Junction (NRW) is a major station on the Broad Gauge line connecting India’s capital with Bhatinda. It serves as an interchange station on the Kurukshetra branch line, facilitating the passage of important trains, such as:
CSMT (Mumbai) – Firozpur Cantt Punjab Mail SF Express
Jabalpur – Shri Mata Vaishno Devi Katra Durgavati Express
Shri Ganga Nagar – Delhi Intercity Express
And many more.
The station provides essential rail connectivity, with frequent trains connecting Narwana to neighboring districts.
Narwana has a rich sporting culture, with a strong focus on handball, football, kabaddi, badminton, and cricket. The Navdeep Stadium, dedicated to the memory of athletes Navin and Deepak, offers facilities for various sports, including football, hockey, wrestling, tennis, and badminton. The stadium can accommodate approximately 15,000 spectators.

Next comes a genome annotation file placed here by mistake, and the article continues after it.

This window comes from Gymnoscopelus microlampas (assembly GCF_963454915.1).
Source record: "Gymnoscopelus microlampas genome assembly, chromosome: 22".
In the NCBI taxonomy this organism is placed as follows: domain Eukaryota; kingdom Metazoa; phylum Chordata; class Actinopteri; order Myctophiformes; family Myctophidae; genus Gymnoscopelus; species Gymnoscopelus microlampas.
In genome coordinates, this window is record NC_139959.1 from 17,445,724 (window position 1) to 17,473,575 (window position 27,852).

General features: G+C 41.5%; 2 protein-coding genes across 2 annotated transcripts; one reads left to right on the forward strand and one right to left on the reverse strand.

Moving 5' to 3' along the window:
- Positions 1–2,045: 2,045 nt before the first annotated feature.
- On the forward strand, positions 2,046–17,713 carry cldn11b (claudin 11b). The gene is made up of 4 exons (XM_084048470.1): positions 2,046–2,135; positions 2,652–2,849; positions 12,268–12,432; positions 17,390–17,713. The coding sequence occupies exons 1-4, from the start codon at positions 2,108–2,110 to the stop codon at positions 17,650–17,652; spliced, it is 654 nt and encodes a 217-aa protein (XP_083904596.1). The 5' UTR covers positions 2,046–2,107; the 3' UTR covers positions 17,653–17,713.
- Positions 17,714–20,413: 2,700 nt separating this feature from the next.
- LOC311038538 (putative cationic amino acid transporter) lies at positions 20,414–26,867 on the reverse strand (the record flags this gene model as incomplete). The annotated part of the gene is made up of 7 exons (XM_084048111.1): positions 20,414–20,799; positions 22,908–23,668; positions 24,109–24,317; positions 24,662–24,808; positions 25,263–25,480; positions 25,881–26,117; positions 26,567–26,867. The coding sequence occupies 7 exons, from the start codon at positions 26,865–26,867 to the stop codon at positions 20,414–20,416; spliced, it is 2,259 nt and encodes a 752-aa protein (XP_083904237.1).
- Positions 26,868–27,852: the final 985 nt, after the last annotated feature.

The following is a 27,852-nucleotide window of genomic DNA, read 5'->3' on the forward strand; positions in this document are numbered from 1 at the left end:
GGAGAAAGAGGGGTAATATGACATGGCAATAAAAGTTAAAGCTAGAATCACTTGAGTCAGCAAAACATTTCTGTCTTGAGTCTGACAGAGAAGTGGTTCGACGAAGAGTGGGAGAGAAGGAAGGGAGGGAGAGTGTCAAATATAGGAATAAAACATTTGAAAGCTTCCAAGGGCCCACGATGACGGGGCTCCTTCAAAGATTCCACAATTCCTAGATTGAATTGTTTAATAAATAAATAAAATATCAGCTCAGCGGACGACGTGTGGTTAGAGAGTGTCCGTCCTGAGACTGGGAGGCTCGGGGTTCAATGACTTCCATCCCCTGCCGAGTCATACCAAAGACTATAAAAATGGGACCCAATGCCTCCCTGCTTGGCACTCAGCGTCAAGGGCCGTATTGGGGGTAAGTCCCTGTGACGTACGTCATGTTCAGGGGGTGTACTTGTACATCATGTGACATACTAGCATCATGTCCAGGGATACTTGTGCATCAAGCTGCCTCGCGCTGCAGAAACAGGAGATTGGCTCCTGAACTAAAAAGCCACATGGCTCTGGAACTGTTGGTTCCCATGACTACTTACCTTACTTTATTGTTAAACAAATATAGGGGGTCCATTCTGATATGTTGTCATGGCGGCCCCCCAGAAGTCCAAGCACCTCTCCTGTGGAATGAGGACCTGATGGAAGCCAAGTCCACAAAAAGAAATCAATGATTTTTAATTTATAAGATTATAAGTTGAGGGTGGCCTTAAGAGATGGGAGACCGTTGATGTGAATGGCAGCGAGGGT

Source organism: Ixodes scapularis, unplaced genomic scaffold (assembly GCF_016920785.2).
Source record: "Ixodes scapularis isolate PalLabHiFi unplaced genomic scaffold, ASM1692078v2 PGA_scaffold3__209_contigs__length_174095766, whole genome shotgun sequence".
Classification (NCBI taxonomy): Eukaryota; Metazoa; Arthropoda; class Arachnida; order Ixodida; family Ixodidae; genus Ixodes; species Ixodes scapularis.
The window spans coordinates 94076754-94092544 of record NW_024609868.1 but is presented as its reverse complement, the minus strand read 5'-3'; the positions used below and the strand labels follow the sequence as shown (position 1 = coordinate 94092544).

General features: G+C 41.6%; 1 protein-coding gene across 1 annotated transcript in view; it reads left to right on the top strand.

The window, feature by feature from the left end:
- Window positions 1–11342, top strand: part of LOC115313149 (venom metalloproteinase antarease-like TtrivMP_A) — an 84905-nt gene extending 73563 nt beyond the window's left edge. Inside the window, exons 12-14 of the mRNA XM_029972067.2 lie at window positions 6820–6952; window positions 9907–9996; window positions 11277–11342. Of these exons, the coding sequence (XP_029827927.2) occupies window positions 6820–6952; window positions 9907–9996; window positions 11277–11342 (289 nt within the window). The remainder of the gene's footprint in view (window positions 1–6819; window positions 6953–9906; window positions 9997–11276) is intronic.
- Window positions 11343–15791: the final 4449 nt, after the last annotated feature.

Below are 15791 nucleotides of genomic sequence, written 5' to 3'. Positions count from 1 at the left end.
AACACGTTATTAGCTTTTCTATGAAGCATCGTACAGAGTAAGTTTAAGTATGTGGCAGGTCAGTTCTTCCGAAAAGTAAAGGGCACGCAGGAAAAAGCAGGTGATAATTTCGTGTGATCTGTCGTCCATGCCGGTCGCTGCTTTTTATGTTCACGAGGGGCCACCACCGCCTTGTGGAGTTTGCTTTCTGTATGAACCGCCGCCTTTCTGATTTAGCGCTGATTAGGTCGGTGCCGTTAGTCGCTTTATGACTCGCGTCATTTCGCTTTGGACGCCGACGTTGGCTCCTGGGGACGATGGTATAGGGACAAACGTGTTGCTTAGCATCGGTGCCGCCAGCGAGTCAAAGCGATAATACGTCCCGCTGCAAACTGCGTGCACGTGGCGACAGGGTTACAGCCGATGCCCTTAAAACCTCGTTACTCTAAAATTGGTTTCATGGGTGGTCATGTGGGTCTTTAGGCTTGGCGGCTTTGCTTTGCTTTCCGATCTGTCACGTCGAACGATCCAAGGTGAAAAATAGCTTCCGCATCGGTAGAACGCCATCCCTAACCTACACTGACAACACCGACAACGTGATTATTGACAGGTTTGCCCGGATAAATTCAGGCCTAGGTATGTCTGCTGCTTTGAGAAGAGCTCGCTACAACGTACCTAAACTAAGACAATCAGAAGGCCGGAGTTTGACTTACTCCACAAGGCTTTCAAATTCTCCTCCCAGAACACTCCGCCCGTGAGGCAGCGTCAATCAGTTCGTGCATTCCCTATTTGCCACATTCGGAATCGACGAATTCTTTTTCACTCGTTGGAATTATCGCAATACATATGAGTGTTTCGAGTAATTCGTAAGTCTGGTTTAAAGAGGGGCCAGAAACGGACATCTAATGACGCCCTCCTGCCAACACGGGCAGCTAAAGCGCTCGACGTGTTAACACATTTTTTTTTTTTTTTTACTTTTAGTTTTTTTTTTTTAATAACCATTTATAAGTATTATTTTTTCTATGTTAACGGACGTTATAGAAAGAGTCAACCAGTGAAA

मंजीत चहल को एशियन गेम्स में 800 मीटर में पहली रैंक मिली थी।
Photo Credit : scroll.in (Manjit Chahal Narwana)
politics of narwana
In the realm of politics, Narwana has been witness to the rise and fall of influential figures, consistently shaping the political landscape in the region. Before becoming the renowned wrestling capital it is today, Narwana was a battleground for prominent leaders, and the local electorate eagerly followed the unfolding political drama.
In the 1962 elections, the Narwana constituency in Sirsa district had long been a stronghold for the Surjewala family. During this time, Om Prakash Chautala also left a significant mark on the region, winning twice and losing twice. In 1962, Narwana was a reserved legislative assembly constituency, and Fakira Ji from the Swatantra Party emerged victorious against the Congress candidate.
Between 1968 and 2005, Narwana witnessed 11 by-elections, with the Surjewala family participating in all but one. In these elections, Chaudhary Samsar Singh Surjewala and his son, Ramji Surjewala, claimed victory in six, leaving an indelible mark on Haryana’s political landscape.